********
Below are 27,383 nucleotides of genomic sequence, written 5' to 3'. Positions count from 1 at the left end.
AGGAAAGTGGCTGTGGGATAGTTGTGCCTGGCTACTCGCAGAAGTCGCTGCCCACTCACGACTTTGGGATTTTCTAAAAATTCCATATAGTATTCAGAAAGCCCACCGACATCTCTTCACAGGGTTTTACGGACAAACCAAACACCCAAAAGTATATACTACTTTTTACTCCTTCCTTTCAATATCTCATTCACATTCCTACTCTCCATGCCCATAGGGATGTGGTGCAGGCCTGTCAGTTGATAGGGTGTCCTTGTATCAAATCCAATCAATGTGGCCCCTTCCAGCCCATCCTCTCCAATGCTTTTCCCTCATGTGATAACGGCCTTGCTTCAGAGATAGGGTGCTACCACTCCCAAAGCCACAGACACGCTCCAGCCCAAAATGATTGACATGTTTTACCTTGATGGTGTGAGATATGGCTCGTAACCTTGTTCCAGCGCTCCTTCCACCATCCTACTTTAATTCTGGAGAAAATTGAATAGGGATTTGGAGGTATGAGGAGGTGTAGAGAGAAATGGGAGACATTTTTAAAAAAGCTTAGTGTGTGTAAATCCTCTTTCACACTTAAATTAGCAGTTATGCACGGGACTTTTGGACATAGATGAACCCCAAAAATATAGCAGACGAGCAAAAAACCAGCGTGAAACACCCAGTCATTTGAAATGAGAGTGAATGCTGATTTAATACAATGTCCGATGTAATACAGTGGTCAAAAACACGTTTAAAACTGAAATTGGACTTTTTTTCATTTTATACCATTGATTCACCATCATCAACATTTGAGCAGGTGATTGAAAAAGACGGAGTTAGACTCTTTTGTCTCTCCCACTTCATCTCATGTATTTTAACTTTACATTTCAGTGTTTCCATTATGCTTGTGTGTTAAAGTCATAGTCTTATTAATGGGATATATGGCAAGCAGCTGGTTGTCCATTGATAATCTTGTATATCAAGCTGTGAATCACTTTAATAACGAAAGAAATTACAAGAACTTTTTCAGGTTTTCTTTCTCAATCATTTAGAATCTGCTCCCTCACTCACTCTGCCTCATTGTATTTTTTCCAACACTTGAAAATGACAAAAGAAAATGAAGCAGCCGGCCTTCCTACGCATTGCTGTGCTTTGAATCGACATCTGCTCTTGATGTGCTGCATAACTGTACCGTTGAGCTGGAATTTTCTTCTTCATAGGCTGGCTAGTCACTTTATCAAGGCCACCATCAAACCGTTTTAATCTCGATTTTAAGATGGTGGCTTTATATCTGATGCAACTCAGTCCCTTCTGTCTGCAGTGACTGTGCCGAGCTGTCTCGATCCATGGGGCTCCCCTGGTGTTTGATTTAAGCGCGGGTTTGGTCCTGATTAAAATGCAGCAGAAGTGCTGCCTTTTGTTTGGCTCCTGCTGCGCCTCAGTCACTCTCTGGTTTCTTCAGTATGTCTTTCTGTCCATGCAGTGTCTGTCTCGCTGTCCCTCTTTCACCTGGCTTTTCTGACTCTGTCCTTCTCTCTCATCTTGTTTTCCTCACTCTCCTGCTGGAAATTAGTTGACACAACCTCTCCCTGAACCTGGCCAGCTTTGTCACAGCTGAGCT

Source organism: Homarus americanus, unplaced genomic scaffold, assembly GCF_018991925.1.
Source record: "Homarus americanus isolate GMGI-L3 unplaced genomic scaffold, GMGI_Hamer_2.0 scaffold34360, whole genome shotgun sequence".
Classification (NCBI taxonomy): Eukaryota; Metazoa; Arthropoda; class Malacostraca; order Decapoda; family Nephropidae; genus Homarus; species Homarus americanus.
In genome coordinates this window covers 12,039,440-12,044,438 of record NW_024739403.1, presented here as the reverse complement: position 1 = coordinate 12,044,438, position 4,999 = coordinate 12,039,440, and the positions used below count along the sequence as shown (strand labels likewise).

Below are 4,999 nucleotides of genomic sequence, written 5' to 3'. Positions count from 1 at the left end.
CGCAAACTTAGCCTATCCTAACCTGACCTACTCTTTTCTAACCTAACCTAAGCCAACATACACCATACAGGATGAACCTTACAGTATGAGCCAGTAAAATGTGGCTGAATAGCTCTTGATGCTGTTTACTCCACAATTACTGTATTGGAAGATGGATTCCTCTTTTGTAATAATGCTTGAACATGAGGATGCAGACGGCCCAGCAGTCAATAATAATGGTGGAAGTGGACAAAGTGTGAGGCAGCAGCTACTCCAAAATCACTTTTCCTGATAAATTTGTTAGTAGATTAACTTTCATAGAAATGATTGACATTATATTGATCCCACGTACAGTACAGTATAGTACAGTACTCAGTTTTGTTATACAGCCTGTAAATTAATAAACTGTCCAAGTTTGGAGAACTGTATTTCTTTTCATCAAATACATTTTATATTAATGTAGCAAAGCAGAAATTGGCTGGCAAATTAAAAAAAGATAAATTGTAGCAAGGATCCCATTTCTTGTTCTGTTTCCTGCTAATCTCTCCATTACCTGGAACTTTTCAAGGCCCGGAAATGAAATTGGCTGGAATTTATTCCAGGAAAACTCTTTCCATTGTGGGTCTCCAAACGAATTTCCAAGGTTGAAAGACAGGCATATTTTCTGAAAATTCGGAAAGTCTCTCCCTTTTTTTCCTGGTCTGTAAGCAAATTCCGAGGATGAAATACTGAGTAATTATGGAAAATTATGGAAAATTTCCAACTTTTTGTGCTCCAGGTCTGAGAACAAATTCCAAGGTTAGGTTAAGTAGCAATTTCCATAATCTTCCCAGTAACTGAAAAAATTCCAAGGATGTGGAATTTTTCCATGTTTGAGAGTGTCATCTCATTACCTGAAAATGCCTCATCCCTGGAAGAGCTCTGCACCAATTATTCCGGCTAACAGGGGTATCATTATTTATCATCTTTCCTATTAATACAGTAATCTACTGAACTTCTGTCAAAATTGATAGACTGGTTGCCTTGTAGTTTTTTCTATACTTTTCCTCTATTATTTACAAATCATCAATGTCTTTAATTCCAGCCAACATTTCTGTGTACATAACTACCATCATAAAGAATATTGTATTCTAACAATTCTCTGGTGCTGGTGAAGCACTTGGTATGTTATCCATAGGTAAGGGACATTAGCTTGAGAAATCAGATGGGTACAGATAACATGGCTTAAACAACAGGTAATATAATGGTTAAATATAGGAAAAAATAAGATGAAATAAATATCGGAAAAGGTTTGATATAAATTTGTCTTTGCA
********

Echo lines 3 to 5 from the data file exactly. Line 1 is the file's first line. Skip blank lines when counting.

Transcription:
Source organism: Homarus americanus, unplaced genomic scaffold, assembly GCF_018991925.1.
Source record: "Homarus americanus isolate GMGI-L3 unplaced genomic scaffold, GMGI_Hamer_2.0 scaffold34360, whole genome shotgun sequence".
Classification (NCBI taxonomy): Eukaryota; Metazoa; Arthropoda; class Malacostraca; order Decapoda; family Nephropidae; genus Homarus; species Homarus americanus.